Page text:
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Yale-NUS College is a liberal arts college in Singapore. Established in 2011 as a collaboration between Yale University and the National University of Singapore, it is the first liberal arts college in Singapore and one of the few in Asia. Yale-NUS is the first institution outside New Haven, Connecticut, that Yale University has developed in its 300-year history, making Yale the first American Ivy League school to establish a college bearing its name in Asia.

Yale-NUS is predominantly a four-year, fully residential undergraduate institution. The first class, the class of 2017, consisted of 157 students entering in 2013. Over several years, the college intends to increase its student body to 1,000 students and its teaching faculty to 100.[1]Template:Verification failedTemplate:Update afterStudents select their majors (currently there are 15) at the end of their second year, after going through two years of the Yale-NUS Common Curriculum, which is "built from scratch by the inaugural faculty, draws on the strengths of established liberal arts traditions, while introducing our students to the diverse intellectual traditions and cultures of Asia and the world". Students graduate with a Bachelor of Arts degree with Honours or a Bachelor of Science degree with Honours from Yale-NUS College, awarded by NUS.

About 60 percent of students at Yale-NUS are Singaporeans and 40 percent are international students. In 2013, the admission rate dropped to 3% and the demographic remained consistent.[2] Apart from Singapore University of Technology and Design, Yale-NUS is the only other college in Singapore to follow a holistic admissions process similar to that followed by Yale and other American universities. Like both Yale and NUS, Yale-NUS follows a need-blind admission policy and offers financial aid on a full-need basis. Yale-NUS also distributes scholarships to some admitted students based on academic merit.[1]

HistoryEdit

Under the presidency of Richard Levin, Yale University began developing a "internationalization" strategy that included expanding financial resources for international students and study abroad programs, founding the Yale World Fellows and the Center for the Study of Globalization, and joining the International Alliance of Research Universities.[3] Administrators at Yale began considering international campus expansion in 2006,[4] and initially approached the United Arab Emirates about establishing an arts institute on Abu Dhabi's Saadiyat Island, developed in collaboration with the university's arts professional schools.[5][6][7] After Yale indicated that it was not willing to offer Yale degree programs at the proposed institute, the project was dropped.[8][9]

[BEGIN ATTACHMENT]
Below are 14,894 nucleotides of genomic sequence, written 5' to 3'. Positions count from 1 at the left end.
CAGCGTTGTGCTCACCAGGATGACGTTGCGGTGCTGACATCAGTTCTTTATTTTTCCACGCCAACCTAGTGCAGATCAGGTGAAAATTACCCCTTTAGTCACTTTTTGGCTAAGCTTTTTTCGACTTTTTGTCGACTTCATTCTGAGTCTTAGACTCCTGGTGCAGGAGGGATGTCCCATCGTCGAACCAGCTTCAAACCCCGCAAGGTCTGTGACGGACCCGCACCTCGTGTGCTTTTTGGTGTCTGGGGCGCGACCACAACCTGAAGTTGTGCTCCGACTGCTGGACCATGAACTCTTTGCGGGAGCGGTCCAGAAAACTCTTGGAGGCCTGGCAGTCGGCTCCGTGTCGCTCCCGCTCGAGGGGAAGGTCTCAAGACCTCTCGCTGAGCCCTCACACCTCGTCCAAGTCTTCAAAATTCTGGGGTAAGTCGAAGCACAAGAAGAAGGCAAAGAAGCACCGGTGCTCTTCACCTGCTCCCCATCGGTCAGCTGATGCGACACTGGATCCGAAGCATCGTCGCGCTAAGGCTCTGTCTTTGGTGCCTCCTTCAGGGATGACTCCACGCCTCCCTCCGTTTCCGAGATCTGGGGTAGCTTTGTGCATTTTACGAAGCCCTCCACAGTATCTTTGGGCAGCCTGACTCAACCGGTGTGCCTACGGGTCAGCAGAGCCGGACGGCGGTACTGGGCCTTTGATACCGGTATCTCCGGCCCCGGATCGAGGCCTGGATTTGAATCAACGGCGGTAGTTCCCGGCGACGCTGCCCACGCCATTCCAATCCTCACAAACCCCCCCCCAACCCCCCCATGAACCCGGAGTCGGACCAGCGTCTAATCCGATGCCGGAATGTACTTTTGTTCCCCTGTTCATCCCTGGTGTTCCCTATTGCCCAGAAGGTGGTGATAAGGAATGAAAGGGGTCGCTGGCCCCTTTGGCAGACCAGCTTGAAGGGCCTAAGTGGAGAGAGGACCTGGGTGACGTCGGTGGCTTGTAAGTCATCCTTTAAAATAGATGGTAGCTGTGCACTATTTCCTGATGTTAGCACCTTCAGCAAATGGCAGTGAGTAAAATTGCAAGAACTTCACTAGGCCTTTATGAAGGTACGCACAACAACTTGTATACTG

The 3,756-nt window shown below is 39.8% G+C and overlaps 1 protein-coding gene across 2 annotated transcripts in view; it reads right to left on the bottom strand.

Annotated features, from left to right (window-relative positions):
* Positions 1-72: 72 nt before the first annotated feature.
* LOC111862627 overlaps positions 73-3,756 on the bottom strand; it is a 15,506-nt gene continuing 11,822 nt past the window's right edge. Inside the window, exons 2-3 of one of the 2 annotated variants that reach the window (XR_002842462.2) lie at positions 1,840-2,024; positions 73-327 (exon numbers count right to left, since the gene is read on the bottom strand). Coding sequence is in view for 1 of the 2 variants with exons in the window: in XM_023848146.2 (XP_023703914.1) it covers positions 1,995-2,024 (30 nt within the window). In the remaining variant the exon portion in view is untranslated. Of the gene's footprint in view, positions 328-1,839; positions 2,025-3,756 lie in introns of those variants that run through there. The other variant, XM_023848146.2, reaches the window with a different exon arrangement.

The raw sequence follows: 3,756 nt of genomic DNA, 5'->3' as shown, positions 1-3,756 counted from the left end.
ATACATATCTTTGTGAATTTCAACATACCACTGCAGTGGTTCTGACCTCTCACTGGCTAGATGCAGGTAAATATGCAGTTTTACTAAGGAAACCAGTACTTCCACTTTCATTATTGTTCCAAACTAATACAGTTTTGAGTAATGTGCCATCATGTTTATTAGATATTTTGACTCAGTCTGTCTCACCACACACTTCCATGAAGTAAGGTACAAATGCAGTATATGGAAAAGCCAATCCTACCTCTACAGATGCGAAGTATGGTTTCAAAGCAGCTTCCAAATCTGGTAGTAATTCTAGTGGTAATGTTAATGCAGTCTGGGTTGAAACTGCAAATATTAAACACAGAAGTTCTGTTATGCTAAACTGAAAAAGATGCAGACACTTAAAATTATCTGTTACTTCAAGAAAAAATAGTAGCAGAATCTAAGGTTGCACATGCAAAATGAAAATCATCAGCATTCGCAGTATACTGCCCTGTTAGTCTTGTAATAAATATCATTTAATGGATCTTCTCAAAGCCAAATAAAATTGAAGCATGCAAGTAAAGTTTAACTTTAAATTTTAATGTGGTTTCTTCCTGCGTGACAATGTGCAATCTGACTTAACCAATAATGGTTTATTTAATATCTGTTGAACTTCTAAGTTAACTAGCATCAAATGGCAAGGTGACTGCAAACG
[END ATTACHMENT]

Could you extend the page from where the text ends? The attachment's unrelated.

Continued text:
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Levin and National University of Singapore President Tan Chorh Chuan discussed the concept of a joint liberal arts college at the 2009 World Economic Forum in Davos, Switzerland,[10] and eighteen months later, Levin and Yale Provost Peter Salovey circulated to the Yale faculty a prospectus for a liberal arts college in Singapore. Among the given reasons for the initiative were "develop[ing] a novel curriculum spanning Western and Asian cultures" and better preparing students for "an interconnected, interdependent global environment". [11][12]

Yale-NUS College was officially launched in April 2011. In July 2012, the College held its ground-breaking ceremony;[13] it enrolled its first class of students in 2013.[14]

Leadership and facultyEdit

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LeadershipEdit

  • President Pericles Lewis,[15] Professor of comparative literature and English at Yale University
  • Executive Vice-President for Academic Affairs, Professor Tan Tai Yong, Historian and Vice-Provost (Student Life) at National University of Singapore
  • Executive Vice-President for Administration, Kristen Lynas, University of Chicago MBA '90
  • Dean of Faculty Steven Bernasek, Professor of Science (Chemistry) at Yale–NUS, and previously on the faculty of Princeton University.[16]

FacultyEdit

As of August 2016, Yale–NUS lists 114 faculty members, supplemented by 37 visiting faculty and 13 consulting faculty from Yale.[17]

Governing boardEdit

The governing board is composed of trustees half-appointed by Yale, and half-appointed by NUS.[18]

AdmissionsEdit

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Inaugural class starting in 2013Edit

In all, Yale-NUS attracted more than 11,400 applications from over 130 countries.[19] The acceptance rate of the inaugural class was under 4 percent.[19] making the admission process comparable in selectivity to both Yale University and the most competitive faculties of National University of Singapore, and making it one of the most selective colleges in the world, as compared to Harvard (5.9%), Stanford (5.1%) and Columbia (6.9%).[20]